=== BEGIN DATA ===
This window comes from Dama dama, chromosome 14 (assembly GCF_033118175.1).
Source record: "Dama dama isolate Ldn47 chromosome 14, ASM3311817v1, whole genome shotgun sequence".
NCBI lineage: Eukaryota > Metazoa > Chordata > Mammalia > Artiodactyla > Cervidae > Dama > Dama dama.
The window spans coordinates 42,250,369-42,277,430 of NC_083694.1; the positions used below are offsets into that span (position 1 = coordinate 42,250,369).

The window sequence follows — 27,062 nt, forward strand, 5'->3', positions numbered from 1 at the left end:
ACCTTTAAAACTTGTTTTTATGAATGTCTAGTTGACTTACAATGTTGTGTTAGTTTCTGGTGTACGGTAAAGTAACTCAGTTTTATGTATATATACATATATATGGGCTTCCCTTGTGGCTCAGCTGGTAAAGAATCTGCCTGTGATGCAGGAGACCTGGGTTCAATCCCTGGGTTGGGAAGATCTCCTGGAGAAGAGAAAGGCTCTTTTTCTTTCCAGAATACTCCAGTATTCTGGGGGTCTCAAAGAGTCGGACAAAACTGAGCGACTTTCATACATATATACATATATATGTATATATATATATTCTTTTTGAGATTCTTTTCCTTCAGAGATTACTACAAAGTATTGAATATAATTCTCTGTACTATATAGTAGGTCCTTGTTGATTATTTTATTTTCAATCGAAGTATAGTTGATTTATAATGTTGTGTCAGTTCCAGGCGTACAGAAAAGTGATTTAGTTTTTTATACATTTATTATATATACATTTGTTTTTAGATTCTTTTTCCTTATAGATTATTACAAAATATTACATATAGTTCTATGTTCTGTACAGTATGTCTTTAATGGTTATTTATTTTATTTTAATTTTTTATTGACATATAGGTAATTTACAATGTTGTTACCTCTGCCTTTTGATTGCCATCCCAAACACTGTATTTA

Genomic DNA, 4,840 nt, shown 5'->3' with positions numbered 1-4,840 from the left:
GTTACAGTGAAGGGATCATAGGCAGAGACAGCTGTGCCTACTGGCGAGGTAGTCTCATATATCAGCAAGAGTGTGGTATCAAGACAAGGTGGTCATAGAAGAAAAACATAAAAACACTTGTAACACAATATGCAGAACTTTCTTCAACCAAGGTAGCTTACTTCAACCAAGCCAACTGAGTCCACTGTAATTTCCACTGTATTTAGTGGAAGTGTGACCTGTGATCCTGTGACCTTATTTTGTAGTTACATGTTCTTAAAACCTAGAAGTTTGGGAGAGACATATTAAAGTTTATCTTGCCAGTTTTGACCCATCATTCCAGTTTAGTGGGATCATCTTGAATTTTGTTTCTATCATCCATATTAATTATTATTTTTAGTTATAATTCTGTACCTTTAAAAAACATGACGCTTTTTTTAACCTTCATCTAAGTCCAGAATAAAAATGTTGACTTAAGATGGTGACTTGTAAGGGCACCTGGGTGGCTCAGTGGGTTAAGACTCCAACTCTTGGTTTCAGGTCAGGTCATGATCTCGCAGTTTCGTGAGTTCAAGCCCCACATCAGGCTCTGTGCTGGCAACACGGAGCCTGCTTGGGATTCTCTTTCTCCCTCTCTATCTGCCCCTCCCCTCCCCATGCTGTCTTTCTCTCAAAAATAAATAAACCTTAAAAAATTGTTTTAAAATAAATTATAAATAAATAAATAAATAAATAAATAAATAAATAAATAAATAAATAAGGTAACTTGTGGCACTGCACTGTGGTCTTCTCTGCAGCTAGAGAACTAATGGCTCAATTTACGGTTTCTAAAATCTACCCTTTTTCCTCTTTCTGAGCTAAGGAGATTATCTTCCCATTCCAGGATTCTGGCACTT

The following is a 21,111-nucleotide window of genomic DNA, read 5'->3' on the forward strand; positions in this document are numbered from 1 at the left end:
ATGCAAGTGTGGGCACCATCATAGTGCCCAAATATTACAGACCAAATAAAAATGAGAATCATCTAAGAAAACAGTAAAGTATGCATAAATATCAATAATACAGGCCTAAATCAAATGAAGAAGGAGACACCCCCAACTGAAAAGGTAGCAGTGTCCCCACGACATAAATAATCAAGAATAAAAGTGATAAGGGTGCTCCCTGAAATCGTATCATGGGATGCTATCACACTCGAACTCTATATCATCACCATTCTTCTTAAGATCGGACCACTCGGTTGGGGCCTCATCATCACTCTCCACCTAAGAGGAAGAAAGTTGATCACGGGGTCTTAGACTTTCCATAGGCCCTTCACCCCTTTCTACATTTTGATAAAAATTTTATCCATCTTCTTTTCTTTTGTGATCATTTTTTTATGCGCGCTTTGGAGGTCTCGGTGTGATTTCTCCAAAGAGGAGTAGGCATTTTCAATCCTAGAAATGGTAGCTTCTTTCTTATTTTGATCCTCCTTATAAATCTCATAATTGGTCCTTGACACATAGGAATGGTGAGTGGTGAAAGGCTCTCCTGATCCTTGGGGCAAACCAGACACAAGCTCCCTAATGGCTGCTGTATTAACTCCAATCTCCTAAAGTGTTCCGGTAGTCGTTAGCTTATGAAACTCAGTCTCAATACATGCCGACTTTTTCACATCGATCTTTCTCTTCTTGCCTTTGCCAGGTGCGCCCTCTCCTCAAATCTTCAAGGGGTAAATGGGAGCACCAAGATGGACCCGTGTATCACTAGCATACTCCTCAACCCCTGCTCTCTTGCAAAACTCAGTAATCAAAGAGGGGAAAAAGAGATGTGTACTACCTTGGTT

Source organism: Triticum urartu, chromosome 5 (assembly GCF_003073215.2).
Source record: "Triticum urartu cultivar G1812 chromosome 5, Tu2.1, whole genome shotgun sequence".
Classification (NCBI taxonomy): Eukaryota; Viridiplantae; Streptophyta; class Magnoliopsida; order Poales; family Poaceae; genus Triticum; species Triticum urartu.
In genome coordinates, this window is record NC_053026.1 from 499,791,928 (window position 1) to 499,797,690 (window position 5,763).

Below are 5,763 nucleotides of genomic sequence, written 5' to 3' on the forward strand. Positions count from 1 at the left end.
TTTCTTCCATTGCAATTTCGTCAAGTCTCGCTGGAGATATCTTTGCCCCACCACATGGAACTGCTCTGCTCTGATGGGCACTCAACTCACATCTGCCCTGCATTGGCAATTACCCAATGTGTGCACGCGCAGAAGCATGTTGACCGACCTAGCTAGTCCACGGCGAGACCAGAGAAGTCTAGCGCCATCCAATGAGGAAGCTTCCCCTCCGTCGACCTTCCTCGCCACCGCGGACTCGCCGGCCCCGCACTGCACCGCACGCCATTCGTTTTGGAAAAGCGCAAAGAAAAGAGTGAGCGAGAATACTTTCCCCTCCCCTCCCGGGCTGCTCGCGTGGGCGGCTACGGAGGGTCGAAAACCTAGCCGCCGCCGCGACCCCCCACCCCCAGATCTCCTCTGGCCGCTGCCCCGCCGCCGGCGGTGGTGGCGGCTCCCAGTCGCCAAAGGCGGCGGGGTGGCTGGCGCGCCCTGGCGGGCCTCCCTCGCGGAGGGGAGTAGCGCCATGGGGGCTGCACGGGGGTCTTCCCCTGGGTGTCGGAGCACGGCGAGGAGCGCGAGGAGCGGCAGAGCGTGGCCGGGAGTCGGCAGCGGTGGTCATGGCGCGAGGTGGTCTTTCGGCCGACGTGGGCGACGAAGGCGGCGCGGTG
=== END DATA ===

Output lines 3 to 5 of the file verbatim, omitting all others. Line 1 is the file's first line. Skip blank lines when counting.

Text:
NCBI lineage: Eukaryota > Metazoa > Chordata > Mammalia > Artiodactyla > Cervidae > Dama > Dama dama.
The window spans coordinates 42,250,369-42,277,430 of NC_083694.1; the positions used below are offsets into that span (position 1 = coordinate 42,250,369).

The window sequence follows — 27,062 nt, forward strand, 5'->3', positions numbered from 1 at the left end: